On Sunday, Senate Intelligence Committee chairman Pat Roberts, a Kansas Republican, held out the possibility of open hearings — a key demand of the Democrats — "if we think that is warranted."
As lawmakers debated the congressional reviews on the weekend television talk shows, Roberts offered another possible concession. He said hearings would likely be followed by a classified report as well as a public report, something the Democrats also have demanded.
The closed hearings of Roberts' committee would consider what information President Bush used to build his case against Iraq.
The format overrules Democrats' demands for a more formal investigation with extensive questioning of witnesses about why prohibited chemical and biological weapons have not been found and accusations that some evidence cited by the administration has proved false or misleading.
Republicans suggested last week that such a probe could become politicized or harm national security. They instead favored customary oversight hearings by the Intelligence and Armed Services committees; the Senate Armed Services panel already has begun closed hearings.
The House Intelligence Committee also will start its hearings this week with two closed meetings, and open hearings will follow if appropriate, panel members have said. The inquiry will include staff interviews of intelligence personnel and updates on efforts to find weapons of mass destruction.
Sen. Carl Levin of Michigan, the senior Democrat on Armed Services, opposed the Republican approach. "We need a thorough, bipartisan investigation," he said on CBS News' Face the Nation where Roberts also appeared.
The doubts that have been raised about some of the prewar weapons assessments go to the "heart of our intelligence," Levin said. "Is it objective, or has it been shaded, has it been stretched by the intelligence community to reach some conclusion?"
Mr. Bush and other administration officials maintain that Iraq had an active weapons program and that time will bear that out. More than two months have passed since Saddam Hussein was routed, and weapons of mass destruction have not been found.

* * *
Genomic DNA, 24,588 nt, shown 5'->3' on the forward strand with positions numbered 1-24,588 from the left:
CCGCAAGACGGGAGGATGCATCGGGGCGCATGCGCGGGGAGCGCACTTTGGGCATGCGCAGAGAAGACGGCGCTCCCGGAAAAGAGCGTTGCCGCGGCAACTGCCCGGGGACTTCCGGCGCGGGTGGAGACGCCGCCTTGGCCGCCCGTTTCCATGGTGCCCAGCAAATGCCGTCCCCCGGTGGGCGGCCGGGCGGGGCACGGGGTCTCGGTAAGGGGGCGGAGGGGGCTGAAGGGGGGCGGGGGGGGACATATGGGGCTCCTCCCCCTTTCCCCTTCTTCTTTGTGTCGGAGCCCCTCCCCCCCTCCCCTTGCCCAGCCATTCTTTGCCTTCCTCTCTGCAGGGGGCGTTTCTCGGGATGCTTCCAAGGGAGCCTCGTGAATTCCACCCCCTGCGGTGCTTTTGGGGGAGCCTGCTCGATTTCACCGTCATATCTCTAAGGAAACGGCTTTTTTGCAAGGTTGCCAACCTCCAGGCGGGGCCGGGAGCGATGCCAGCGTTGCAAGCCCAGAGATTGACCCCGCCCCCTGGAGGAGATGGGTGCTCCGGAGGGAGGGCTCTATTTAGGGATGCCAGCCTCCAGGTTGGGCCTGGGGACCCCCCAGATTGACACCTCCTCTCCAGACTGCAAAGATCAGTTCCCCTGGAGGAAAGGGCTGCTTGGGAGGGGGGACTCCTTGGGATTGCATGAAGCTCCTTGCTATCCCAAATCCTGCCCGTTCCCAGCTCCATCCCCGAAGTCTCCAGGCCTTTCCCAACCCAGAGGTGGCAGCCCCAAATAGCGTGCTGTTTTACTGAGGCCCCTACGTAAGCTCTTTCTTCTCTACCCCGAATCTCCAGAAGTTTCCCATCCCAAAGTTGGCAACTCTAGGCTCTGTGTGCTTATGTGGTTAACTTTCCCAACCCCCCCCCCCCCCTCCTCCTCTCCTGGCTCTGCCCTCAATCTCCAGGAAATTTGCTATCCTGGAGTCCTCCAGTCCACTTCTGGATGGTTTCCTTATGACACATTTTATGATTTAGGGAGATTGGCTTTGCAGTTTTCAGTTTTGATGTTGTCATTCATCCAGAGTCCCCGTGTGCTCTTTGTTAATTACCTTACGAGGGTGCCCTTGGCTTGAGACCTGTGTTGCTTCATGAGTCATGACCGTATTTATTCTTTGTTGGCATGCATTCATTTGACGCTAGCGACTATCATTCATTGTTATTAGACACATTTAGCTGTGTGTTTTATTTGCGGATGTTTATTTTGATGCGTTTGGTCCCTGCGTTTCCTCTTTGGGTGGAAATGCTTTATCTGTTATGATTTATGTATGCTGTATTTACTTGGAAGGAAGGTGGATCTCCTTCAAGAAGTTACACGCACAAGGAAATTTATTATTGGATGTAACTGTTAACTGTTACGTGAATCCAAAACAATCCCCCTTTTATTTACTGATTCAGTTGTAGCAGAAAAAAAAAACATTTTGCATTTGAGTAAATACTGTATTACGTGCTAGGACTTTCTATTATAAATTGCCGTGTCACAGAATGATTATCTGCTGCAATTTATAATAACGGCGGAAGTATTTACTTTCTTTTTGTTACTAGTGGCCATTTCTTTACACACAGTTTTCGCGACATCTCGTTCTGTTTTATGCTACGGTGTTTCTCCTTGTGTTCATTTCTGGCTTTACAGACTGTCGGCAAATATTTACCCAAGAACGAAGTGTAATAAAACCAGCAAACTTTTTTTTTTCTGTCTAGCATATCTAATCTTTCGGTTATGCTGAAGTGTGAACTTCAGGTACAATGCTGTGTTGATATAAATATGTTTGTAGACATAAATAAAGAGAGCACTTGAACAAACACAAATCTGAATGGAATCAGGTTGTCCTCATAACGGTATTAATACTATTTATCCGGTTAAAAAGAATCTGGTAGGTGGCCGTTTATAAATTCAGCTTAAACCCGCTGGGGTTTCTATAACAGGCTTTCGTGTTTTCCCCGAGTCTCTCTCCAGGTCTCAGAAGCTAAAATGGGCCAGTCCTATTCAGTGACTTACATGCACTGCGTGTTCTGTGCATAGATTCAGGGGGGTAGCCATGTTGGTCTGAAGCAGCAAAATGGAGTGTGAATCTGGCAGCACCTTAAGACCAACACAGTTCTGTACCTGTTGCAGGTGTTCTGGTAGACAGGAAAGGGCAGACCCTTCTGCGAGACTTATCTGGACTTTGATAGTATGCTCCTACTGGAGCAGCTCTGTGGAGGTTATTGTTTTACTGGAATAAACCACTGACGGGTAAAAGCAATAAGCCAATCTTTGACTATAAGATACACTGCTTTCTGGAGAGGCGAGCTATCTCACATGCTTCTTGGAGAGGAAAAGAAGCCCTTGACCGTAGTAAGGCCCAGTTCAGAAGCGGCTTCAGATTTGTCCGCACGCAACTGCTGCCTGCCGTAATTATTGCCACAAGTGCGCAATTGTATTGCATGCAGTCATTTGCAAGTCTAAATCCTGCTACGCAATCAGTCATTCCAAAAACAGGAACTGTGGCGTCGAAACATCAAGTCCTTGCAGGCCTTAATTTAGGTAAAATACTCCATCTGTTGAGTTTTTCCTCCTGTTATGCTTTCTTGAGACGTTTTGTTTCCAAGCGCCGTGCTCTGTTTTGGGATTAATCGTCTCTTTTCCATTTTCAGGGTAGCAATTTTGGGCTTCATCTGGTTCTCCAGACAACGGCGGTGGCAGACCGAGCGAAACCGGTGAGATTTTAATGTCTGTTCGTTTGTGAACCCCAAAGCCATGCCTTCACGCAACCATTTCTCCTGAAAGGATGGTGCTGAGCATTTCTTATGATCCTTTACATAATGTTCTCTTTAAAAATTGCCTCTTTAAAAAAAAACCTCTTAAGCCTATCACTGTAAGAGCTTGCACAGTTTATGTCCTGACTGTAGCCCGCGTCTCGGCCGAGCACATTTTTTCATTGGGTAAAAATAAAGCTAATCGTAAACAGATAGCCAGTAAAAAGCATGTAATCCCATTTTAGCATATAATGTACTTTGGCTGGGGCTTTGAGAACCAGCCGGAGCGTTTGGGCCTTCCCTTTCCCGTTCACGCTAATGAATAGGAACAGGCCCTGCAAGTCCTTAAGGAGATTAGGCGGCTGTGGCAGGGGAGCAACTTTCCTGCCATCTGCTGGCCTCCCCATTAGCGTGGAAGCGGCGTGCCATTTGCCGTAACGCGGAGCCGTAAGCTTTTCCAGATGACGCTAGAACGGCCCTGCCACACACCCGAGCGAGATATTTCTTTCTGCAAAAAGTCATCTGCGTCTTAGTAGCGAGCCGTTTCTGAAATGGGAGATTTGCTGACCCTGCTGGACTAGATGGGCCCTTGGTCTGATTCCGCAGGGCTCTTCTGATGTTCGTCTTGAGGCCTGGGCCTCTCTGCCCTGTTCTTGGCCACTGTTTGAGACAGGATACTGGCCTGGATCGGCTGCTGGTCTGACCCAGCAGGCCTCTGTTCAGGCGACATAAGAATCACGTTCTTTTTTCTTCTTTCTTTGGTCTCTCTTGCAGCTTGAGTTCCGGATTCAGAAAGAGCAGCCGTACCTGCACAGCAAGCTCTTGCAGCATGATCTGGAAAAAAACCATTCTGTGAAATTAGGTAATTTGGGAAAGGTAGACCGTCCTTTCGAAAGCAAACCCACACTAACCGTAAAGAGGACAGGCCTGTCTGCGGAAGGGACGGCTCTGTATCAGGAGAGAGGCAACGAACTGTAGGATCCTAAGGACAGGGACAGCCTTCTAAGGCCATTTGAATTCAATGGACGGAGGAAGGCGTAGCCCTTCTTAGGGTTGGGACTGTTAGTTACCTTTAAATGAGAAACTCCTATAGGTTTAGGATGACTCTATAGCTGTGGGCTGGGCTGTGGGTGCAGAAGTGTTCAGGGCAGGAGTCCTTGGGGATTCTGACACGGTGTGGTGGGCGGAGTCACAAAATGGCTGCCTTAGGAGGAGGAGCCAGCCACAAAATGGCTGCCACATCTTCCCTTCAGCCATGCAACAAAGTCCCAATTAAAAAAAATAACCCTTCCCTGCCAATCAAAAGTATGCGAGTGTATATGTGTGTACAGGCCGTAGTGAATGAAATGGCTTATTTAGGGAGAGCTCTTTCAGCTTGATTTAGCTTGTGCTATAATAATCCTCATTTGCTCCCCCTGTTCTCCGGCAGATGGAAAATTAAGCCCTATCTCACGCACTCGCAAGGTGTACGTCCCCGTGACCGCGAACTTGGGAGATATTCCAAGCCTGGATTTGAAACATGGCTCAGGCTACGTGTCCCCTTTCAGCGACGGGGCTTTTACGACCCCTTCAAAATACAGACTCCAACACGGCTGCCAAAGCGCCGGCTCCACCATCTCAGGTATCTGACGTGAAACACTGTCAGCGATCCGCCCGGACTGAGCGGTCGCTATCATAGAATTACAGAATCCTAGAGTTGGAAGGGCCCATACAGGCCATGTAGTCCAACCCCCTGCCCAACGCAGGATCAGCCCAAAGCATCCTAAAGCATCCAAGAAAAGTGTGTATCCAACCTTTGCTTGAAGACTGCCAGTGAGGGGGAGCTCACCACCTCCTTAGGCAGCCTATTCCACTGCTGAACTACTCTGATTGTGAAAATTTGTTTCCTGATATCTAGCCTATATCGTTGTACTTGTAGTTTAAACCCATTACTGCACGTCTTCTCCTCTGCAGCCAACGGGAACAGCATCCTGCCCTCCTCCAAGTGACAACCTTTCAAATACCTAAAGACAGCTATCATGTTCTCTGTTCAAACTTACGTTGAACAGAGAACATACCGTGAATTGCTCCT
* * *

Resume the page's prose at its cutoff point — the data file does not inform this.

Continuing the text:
The lone evidence so far of any illegal activity — two trailers found in northern Iraq that may have been biological weapons factories — has been brought into question by a new British report.
While no traces of illegal germs were found in the trailers, the CIA concluded last month that they were likely mobile bioweapons factories.
In a report of the find, the CIA said it was, " the strongest evidence to date that Iraq was hiding a biological warfare program."
But according to Britain's Observer newspaper, a British government report contends that the trailers are not used to produce deadly germs but instead to make hydrogen for balloons used by artillery units to gauge wind speed and direction.
The CIA report acknowledged this possibility. "Hydrogen production would be a plausible cover story for the mobile production units," it read. But the doubts about the trailers could be embarrassing for both Mr. Bush and Prime Minister Tony Blair, who have referred to the "mobile labs" as questions have arisen over whether the primary rationale for war was based on solid evidence.
So far, those questions have not tainted the president's popularity. According to a new CBS News Poll, his job approval still at 66 percent. The poll of 841 adults was taken Thursday and Friday and has an error margin of plus or minus 3 percentage points.
But the chance for political fallout remains. According to the poll, six in 10 Americans say it is important for the United States to find the illegal weapons. Two-thirds of those polled said they think the administration exaggerated the weapons threat.
The gravest political threat to the president would be if a Democratic candidate were able to turn the administration's treatment of prewar intelligence into an issue.
It would be especially potent if that candidate linked Mr. Bush's Iraq policy to supposed failures in the war on terrorism, which is the hallmark of the Bush presidency to date.
The campaign of Massachusetts Sen. John Kerry is getting help from a former National Security Council analyst who quit just before the war because he felt the anti-terror efforts were harmed by the plans for invading Iraq, The Washington Post reports.
Rand Beers tells The Post that the war siphoned manpower and money away from the fight against al Qaeda and fractured the global alliance formed to destroy Osama bin Laden's terror network.
Beers says the claims that Iraq hoarded weapons of mass destruction were based on "pretty qualified" evidence.
"I continue to be puzzled by it," he told The Post. "Why was it such a policy priority?"
Also Monday, the European Union said it could accept going to war to stop the spread of weapons of mass destruction — but only after exhausting all diplomatic means and only with U.N. approval.
At their regular meeting here, EU foreign ministers endorsed a strategy to combat the proliferation of nuclear, biological and chemical weapons that provides for military action as a last resort against governments or terrorists.
The EU's first such strategy stems from the Iraq war, which revealed significant differences between Washington and European capitals over how to deal with weapons of mass destruction.
Meanwhile, the one-time Iraqi ambassador to the United Nations, Mohammed al-Douri, told BBC World that Saddam's government had told him the illegal weapons were destroyed in 1991-92.
"I would right now believe that the Iraqi government was not lying, and we are now waiting for the American and British to present evidence on these weapons of mass destruction."